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Henry L. Lefevre

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The Wonderful World of Computers
by Henry L. Lefevre   
Rated "G" by the Author.
Last edited: Saturday, January 19, 2008
Posted: Monday, July 24, 2006

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Computers help writers get published.

The Wonderful World of Computers

Two decades ago, computers were enough of a novelty that editors were looking for writers capable of spelling "computer." Few writers used those electronic monsters. Even fewer considered them handier than typewriters.

Those were the dark ages. If you couldn't spell, you were in deep yogurt since many editors majored in English. If you misspelled more than a word or two you stood a good chance of being rejected, no matter how well you wrote. During 1980, I spent more time checking my spelling than I spent writing. I didn't dare write any books until I had a computer smart enough to do most of my edits. I now have three books to my credit. They are: "The Good and the Bad News About Quality," and "Quality Service Pays," and "Government Quality and Productivity --- Success Stories." I've also sold a number of short stories, vignettes, humor pieces, and "The Good Old Days" pieces. Now that I'm older than either Adam or Eve, I have been limiting myself to a column per month with "The Senior Perspective" plus a few Internet scribbles.

Am I stretching the truth? Not really. I do have a grandson named Adam.

Today, we find that there are still lots of editors who majored in English. However, we have a few crutches like spell checkers, grammar checkers, and many other quite useful tools. I use them all. When editing, however, I find that those stupid electronic spell checkers can't differentiate between two, to, and too. If an improperly used word is stored in the software, the computer assumes that the spelling's correct.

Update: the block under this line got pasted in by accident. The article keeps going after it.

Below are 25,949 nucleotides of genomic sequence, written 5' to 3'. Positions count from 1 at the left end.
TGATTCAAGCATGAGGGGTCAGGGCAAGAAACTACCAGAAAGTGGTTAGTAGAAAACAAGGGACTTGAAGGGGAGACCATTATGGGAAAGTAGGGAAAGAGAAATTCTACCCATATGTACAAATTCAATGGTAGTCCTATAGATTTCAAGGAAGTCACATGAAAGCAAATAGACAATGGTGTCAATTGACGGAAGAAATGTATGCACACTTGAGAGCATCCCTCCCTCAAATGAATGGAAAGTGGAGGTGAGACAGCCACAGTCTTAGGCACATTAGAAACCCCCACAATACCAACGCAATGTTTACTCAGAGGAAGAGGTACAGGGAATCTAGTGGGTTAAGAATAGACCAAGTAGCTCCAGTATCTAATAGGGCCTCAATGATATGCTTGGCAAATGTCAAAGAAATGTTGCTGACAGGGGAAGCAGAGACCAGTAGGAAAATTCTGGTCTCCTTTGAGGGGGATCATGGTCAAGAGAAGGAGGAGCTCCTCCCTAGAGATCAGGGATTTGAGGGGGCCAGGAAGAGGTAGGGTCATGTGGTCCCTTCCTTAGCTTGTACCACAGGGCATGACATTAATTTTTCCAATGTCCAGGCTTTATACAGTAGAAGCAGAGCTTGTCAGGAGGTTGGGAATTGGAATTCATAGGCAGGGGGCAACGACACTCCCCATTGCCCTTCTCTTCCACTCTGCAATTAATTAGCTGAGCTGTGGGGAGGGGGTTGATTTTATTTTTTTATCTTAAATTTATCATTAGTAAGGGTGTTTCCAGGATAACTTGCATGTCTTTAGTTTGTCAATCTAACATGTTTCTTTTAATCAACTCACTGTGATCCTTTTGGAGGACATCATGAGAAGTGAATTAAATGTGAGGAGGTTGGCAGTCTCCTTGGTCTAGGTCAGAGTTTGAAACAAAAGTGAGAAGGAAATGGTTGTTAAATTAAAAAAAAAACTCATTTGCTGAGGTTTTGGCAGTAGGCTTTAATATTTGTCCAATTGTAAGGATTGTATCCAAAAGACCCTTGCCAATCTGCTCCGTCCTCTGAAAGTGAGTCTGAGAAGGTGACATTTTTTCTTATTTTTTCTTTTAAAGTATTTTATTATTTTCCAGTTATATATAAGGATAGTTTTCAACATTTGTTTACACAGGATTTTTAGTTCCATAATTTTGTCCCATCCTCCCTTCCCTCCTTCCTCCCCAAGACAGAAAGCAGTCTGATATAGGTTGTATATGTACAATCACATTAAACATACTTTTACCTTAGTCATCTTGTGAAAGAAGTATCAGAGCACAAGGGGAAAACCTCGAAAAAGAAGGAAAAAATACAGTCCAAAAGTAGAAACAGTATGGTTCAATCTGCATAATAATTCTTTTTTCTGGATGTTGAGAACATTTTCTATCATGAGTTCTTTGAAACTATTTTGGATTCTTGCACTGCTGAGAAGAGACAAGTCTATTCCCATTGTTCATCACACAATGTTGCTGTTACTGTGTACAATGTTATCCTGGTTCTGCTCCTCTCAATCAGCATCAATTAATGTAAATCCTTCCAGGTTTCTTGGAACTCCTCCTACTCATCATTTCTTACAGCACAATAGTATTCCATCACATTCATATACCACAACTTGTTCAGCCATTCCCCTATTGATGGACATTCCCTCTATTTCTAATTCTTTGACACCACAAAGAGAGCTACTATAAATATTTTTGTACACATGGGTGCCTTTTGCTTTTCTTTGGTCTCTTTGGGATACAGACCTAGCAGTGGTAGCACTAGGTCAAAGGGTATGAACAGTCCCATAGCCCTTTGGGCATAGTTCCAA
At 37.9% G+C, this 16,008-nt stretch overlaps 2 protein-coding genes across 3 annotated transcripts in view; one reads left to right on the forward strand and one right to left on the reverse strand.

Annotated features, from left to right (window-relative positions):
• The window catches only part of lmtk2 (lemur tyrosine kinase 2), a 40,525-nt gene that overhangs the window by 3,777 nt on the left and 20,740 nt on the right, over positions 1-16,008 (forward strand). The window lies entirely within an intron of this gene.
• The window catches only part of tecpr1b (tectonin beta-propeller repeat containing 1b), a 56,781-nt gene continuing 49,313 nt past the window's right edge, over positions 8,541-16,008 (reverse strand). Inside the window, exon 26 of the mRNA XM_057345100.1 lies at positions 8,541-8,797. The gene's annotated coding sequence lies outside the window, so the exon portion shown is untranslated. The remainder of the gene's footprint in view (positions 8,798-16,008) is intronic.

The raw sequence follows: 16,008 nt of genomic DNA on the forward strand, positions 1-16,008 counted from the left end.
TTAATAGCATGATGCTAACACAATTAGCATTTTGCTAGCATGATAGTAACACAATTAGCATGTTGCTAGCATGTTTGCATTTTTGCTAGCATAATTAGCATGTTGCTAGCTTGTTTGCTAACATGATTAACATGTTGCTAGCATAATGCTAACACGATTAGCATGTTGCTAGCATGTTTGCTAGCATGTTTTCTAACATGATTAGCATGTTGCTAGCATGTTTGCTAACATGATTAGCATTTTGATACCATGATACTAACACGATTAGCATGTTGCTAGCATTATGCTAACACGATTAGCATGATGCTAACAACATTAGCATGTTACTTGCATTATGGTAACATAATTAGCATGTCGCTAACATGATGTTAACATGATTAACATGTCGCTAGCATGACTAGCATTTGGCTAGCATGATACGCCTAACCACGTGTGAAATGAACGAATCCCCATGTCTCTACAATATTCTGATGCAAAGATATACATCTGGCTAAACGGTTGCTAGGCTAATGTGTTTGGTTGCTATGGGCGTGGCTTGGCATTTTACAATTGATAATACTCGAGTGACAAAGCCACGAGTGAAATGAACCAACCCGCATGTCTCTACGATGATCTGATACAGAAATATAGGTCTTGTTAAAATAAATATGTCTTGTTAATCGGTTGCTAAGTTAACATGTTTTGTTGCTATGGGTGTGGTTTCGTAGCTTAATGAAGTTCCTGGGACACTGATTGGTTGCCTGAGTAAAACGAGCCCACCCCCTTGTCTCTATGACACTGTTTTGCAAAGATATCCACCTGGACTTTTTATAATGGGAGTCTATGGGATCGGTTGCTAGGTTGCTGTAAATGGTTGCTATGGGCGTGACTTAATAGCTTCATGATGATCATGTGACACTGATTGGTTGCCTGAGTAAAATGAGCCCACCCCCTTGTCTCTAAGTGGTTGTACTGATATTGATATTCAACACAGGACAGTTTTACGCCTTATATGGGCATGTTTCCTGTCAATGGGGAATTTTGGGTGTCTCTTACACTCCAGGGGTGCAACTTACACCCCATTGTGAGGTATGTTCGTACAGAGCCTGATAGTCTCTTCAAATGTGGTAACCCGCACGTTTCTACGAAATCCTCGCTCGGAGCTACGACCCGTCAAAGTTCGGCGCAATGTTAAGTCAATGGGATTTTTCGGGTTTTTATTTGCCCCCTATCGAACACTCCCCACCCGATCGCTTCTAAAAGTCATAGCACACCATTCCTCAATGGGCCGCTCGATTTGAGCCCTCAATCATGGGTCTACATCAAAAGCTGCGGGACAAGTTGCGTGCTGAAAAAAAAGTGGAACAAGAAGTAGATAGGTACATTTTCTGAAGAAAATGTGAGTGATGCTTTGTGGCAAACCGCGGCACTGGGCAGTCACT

Internet Access

Good Internet access is critical. You can use it for Googling, finding editors, and selling stories, among other things.

1. When Googling my own work, I access just like I access when I want to look at this web site.

2. I typed in "Henry L. Lefevre" in the "exact phrase" window (without quotes) as a first step in finding out which of my articles attracted the Google search engine's attention. The advantage of using my whole name is that this practice screens out most of the web postings that apply to other Lefevres, and there are plenty. Lefevre is a common name in French speaking countries.

3. Then, I Clicked "Google Search."

4. The last time I used this approach, the first two articles I found mentioning were "Hibernation," and "How to Fly Cheap." That means that I did something right when posting those two articles on

5. My next step was to visit Then I clicked on "portfolio." Then, I selected "Hibernation." Finally, I clicked on "edit." I reviewed the "relevant words" option, in order to find out why "hibernation showed up so early on the list.

6. Oddly enough, when I posted "Hibernation" on, the only "relevant words" I listed were "hibernation" and "spring." I assume that "hibernation" was the most effective word for drawing the search engine's attention since it is a less common word and I used it more often within the article. It seems as though frequency of use within the article and infrequency of use by other writers are two key elements in getting Google's attention.

I use a similar approach when doing my research. It takes less time than haunting the library, it saves gasoline, and it helps me market my writing.

How many of your stories and articles are easily accessible via Google? Check. If you can't find any of your work by using a search engine, you're not marketing your work efficiently. Appropriate key words help get your work noticed. Your writing won't be read if people can't find it.


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Reviewed by Cynthia Borris 7/24/2006
Hi Hank,

Funny when I Google my name, you often appear in the posting. And sometimes you hide as a Bob. Ah, so that's what friends are for. Congrats on the "Good Ole Times" publication. Is it out?

Reviewed by Elizabeth Taylor (Reader) 7/24/2006
Good article.

Today, it is questionable if editors have English degrees if you could see the misspellings in grammer and words in the rejection letters. Then, some are so prissy about it, it is the laugh of the day. In one of my novels, there was a time span of five years between the beginning of the story and the end. An editor wrote: "We don't do time travel." ROFL. Reading and comprehension are two different animals. Common sense is lacking where publishing is concerned.


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